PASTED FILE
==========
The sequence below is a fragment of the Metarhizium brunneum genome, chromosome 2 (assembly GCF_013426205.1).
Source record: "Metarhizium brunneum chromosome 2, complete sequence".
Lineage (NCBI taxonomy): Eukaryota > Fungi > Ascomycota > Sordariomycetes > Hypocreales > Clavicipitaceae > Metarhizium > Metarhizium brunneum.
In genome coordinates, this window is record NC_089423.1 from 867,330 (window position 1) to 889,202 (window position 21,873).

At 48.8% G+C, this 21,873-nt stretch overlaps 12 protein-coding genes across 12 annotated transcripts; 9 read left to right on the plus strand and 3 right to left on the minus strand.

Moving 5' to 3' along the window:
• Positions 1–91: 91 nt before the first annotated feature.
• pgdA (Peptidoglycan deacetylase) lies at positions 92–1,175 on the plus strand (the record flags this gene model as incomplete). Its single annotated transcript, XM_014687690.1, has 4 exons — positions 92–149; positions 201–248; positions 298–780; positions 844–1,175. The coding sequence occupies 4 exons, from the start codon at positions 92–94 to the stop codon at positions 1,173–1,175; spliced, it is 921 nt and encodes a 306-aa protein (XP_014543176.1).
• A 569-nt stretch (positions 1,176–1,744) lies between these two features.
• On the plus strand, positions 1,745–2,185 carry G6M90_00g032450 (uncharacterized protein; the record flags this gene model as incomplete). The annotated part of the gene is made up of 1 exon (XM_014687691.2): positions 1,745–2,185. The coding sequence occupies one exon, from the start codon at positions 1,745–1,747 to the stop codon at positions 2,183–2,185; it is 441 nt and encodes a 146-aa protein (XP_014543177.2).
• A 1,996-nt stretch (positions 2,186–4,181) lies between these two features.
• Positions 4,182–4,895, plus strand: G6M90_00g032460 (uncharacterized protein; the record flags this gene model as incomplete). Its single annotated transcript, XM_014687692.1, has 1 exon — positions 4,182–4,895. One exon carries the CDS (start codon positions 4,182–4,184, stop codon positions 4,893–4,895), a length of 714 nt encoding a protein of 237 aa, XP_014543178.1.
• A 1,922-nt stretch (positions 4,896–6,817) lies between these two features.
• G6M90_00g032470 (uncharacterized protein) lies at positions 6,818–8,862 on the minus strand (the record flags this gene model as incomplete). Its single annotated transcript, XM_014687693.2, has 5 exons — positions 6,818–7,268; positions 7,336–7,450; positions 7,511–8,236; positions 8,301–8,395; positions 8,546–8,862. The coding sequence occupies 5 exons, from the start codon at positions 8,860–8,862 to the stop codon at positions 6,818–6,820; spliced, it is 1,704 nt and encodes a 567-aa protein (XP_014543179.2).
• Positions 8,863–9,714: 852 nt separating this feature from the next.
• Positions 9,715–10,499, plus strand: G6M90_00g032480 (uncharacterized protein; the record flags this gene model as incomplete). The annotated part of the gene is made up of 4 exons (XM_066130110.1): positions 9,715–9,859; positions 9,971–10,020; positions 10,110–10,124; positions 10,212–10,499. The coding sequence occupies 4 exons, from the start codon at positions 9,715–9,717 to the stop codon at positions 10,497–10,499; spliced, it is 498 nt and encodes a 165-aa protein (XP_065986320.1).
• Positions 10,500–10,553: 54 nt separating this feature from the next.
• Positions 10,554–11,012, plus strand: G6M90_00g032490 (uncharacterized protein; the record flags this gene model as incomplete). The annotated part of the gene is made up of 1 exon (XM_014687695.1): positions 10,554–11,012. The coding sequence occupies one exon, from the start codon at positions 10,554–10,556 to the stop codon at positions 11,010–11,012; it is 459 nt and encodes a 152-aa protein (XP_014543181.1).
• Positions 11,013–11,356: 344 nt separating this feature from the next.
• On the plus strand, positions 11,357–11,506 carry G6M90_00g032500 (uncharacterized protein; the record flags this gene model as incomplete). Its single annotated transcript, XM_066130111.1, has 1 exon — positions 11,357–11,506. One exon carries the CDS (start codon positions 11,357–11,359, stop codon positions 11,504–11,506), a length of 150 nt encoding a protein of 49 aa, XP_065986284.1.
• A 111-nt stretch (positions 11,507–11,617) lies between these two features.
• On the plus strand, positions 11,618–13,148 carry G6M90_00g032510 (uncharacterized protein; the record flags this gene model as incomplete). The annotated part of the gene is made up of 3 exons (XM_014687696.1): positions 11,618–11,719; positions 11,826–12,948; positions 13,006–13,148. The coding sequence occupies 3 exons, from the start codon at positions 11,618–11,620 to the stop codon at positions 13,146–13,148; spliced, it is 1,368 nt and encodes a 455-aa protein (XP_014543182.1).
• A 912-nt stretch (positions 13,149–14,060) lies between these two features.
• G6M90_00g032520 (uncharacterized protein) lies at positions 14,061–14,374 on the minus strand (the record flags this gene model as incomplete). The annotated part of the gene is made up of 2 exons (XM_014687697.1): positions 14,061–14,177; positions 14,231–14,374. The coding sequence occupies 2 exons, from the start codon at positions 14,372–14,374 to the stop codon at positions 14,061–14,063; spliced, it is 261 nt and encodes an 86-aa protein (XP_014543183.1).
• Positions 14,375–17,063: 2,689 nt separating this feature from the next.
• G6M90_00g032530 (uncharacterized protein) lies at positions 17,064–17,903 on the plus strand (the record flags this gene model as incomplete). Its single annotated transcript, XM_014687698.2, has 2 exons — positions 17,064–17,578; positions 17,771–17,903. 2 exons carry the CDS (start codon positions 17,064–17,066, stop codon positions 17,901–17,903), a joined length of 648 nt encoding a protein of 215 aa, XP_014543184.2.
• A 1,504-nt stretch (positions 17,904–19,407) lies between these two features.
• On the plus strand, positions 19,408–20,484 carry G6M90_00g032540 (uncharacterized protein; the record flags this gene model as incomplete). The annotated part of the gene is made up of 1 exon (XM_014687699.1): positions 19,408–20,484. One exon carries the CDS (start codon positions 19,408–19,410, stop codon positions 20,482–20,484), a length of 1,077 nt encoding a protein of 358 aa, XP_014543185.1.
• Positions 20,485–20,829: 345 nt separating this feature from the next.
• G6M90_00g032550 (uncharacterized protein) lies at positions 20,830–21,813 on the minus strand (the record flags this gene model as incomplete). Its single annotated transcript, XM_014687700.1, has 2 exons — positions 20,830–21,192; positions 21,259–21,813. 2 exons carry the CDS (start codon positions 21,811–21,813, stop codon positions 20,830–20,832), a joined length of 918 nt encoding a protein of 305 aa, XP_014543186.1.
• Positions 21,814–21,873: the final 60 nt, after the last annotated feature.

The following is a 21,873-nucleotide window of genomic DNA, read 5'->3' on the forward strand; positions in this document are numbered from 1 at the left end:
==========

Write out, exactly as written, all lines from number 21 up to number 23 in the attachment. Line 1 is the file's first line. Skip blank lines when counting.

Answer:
• A 111-nt stretch (positions 11,507–11,617) lies between these two features.
• On the plus strand, positions 11,618–13,148 carry G6M90_00g032510 (uncharacterized protein; the record flags this gene model as incomplete). The annotated part of the gene is made up of 3 exons (XM_014687696.1): positions 11,618–11,719; positions 11,826–12,948; positions 13,006–13,148. The coding sequence occupies 3 exons, from the start codon at positions 11,618–11,620 to the stop codon at positions 13,146–13,148; spliced, it is 1,368 nt and encodes a 455-aa protein (XP_014543182.1).
• A 912-nt stretch (positions 13,149–14,060) lies between these two features.